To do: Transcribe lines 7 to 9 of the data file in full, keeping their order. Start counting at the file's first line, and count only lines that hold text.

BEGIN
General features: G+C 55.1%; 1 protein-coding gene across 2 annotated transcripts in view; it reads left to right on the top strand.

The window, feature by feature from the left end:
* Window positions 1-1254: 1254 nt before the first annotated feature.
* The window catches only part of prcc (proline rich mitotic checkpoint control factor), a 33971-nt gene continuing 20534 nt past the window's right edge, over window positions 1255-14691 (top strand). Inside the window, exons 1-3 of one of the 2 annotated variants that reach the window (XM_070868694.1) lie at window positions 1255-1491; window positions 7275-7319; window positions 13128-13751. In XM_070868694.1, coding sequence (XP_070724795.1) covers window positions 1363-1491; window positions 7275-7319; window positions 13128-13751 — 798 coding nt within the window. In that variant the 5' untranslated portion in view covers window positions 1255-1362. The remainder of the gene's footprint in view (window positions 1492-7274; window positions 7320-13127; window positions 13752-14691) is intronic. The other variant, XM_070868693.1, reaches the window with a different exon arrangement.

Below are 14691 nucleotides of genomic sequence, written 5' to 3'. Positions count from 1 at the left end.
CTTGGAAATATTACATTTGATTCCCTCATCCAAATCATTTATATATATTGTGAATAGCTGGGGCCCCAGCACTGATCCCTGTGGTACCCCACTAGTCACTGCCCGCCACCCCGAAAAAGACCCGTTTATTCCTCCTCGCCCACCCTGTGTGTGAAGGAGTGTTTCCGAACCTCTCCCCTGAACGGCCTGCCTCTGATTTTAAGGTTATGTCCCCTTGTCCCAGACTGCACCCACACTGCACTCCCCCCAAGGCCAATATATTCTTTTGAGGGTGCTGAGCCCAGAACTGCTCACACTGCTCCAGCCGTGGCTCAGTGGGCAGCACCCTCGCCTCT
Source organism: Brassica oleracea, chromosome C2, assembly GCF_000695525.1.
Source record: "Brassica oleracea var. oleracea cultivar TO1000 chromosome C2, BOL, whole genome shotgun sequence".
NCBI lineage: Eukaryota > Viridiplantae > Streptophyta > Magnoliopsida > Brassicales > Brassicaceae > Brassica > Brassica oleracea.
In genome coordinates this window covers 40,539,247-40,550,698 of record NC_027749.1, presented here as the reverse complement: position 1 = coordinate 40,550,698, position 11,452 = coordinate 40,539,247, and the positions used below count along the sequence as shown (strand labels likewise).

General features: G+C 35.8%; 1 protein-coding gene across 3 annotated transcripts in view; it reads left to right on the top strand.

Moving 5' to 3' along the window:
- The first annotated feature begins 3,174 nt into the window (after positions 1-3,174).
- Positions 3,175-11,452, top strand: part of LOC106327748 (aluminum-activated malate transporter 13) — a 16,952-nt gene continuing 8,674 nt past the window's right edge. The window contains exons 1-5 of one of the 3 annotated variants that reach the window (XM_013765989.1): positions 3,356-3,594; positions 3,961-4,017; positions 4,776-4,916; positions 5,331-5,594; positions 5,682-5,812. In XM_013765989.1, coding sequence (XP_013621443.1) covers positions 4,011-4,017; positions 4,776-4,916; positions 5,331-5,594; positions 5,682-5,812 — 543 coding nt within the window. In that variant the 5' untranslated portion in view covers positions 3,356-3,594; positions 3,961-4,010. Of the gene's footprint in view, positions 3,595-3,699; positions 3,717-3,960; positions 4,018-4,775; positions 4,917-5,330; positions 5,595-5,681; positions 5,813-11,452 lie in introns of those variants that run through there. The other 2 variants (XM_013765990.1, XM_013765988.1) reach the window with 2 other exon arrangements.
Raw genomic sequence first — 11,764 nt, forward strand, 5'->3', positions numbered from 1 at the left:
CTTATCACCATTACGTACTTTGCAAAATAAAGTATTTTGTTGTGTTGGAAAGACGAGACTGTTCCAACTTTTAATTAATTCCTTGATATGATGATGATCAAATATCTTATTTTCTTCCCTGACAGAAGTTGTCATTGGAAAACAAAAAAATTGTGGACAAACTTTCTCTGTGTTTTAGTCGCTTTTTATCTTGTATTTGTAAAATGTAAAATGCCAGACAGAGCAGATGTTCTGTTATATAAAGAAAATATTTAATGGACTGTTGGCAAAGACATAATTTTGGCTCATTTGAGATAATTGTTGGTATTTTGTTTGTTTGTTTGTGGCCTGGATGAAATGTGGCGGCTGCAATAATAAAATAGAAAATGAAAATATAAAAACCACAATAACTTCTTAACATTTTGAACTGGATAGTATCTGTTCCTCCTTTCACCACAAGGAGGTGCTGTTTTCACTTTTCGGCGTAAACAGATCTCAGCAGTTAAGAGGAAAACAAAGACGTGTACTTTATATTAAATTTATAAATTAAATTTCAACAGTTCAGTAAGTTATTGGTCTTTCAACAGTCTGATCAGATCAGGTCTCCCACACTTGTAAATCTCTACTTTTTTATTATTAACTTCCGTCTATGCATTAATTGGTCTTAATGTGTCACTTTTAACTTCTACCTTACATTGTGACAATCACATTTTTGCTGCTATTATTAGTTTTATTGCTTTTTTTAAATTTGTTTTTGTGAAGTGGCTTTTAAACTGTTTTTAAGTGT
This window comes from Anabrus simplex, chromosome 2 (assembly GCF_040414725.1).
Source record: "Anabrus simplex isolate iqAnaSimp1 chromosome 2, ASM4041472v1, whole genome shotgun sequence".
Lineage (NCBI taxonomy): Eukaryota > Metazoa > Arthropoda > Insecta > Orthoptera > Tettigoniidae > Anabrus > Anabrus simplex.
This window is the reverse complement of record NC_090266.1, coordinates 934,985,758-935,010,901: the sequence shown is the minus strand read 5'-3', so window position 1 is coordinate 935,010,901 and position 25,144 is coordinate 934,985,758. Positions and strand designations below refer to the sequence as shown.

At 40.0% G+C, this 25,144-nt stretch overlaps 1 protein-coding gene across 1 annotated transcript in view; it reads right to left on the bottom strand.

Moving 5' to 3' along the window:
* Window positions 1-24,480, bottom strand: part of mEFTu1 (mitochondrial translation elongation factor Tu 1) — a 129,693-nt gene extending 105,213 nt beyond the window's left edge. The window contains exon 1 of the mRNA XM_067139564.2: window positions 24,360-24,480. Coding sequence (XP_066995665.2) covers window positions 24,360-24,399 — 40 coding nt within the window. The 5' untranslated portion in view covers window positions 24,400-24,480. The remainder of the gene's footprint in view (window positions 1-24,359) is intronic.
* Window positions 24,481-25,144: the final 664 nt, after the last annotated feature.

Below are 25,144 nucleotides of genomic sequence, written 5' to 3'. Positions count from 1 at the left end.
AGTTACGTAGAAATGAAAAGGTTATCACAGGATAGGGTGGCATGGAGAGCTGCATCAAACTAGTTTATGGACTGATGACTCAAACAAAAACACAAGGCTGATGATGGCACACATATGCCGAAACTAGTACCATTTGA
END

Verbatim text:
Source organism: Brassica oleracea, chromosome C2, assembly GCF_000695525.1.
Source record: "Brassica oleracea var. oleracea cultivar TO1000 chromosome C2, BOL, whole genome shotgun sequence".
NCBI lineage: Eukaryota > Viridiplantae > Streptophyta > Magnoliopsida > Brassicales > Brassicaceae > Brassica > Brassica oleracea.